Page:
Occult HBV infection is diagnosed when a person tests negative for hepatitis B surface antigen (HBsAg) while testing positive for HBV DNA. It's thought that the HBsAg mutates in occult HBV such that it can't be detected by conventional lab tests, making it often difficult to diagnose in addition to the fact that rarely are there clinical symptoms associated with occult infection.

The researchers found that while the vaccine may help prevent overt HBV transmission, it was not effective in preventing occult HBV infection in babies, which may occur in up to 40 percent of babies born to hepatitis B-positive mothers.

This was true whether or not the babies also received hepatitis B immune globulin (HBIG), which is used to prevent the development of hepatitis B… According to Barbara Loe Fisher, co-founder and president of the National Vaccine Information Center (NVIC):

" …the finding calls into question the assumption by vaccinologists (absent prelicensure biological mechanism testing to prove the assumption is a correct one) that artificial hep B vaccine-acquired immunity will generate cell-mediated immunity in newborns that is identical to naturally acquired immunity and be protective against infection."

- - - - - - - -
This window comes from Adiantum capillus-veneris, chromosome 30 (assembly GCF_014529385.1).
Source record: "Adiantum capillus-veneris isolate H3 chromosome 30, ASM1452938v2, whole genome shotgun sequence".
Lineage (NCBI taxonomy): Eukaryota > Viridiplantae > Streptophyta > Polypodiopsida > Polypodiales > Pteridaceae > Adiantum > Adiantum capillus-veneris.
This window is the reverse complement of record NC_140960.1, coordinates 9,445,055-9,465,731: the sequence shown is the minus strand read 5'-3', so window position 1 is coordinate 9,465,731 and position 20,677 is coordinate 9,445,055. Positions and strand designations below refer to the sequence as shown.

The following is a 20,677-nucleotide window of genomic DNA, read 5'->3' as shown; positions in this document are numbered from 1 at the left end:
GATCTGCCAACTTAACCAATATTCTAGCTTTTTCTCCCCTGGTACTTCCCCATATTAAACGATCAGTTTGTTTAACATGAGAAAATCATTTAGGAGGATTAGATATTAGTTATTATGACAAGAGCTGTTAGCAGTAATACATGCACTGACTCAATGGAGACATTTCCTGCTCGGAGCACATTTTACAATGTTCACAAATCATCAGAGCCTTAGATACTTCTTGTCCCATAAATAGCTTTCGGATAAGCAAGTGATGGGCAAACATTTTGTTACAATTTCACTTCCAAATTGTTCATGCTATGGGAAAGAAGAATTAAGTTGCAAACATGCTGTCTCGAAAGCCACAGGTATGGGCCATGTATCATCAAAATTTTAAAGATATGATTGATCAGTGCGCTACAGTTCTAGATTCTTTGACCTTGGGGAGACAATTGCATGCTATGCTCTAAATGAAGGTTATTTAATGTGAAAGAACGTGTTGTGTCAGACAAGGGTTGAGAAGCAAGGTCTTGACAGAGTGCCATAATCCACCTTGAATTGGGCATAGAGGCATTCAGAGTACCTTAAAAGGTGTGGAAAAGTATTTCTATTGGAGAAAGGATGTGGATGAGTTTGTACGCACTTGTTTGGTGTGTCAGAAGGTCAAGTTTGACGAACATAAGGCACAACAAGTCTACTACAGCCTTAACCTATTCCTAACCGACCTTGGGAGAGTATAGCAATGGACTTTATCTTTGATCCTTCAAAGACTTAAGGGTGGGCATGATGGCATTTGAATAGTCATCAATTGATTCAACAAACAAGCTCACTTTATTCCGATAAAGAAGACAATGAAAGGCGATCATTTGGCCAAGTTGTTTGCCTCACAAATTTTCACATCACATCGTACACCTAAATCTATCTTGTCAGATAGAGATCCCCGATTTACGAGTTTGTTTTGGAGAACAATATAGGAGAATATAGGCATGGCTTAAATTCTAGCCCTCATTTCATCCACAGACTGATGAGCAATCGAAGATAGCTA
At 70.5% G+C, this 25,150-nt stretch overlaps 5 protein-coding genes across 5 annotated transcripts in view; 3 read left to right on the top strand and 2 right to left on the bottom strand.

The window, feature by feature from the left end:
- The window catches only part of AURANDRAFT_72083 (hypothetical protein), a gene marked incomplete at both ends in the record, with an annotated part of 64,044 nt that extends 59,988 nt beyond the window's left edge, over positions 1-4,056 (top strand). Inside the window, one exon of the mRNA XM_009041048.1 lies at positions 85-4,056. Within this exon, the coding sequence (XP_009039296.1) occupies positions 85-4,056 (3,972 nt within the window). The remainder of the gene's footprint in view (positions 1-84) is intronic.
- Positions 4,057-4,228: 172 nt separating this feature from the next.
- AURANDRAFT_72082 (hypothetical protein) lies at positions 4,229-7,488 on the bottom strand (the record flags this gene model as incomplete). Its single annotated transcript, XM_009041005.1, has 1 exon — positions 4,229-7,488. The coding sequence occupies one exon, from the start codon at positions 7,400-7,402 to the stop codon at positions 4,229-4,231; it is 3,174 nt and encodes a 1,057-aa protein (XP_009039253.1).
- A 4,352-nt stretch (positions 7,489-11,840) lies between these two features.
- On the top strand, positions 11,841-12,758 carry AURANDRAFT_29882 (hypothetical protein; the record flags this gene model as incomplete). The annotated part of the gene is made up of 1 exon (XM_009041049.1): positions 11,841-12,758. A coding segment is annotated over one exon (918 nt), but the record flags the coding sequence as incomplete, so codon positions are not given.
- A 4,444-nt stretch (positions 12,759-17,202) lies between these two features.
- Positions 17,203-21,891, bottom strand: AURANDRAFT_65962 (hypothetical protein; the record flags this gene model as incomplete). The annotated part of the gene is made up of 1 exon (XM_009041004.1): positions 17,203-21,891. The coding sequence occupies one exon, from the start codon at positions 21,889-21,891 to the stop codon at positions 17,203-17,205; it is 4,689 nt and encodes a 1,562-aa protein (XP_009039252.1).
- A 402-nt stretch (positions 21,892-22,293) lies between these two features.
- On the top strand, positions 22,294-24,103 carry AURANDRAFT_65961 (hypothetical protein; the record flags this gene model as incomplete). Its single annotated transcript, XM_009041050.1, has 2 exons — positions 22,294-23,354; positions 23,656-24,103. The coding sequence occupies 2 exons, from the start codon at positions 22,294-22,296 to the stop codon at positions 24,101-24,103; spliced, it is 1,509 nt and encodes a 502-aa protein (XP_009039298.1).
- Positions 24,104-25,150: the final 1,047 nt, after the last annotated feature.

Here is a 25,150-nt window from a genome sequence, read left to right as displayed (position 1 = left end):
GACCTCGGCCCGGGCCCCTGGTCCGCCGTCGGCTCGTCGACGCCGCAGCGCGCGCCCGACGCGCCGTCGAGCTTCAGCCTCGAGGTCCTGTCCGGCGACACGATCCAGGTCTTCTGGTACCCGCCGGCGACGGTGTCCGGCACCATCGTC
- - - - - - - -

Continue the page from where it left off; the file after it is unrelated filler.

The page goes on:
Why Do Babies Born to Healthy Mothers Need a Hepatitis B Vaccine?

Hepatitis B is a primarily blood-transmitted adult disease associated with risky lifestyle choices such as unprotected sex with multiple partners and intravenous drug use involving sharing needles.

In the U.S., hepatitis B has never been endemic and it is NOT primarily a "children's disease" or one that is a common threat to newborn babies unlike in Asia, Africa and the Middle East where hepatitis B is more prevalent.

If a baby is born to a hepatitis-B-positive mother, the disease can be transmitted during birth. For this reason, it's recommended that women be screened for hepatitis B during their first prenatal visit so steps can be taken to reduce the risk of transmission to the baby, should she test positive. This is an important step, as it's possible to have a chronic hepatitis B infection with no symptoms and not know it.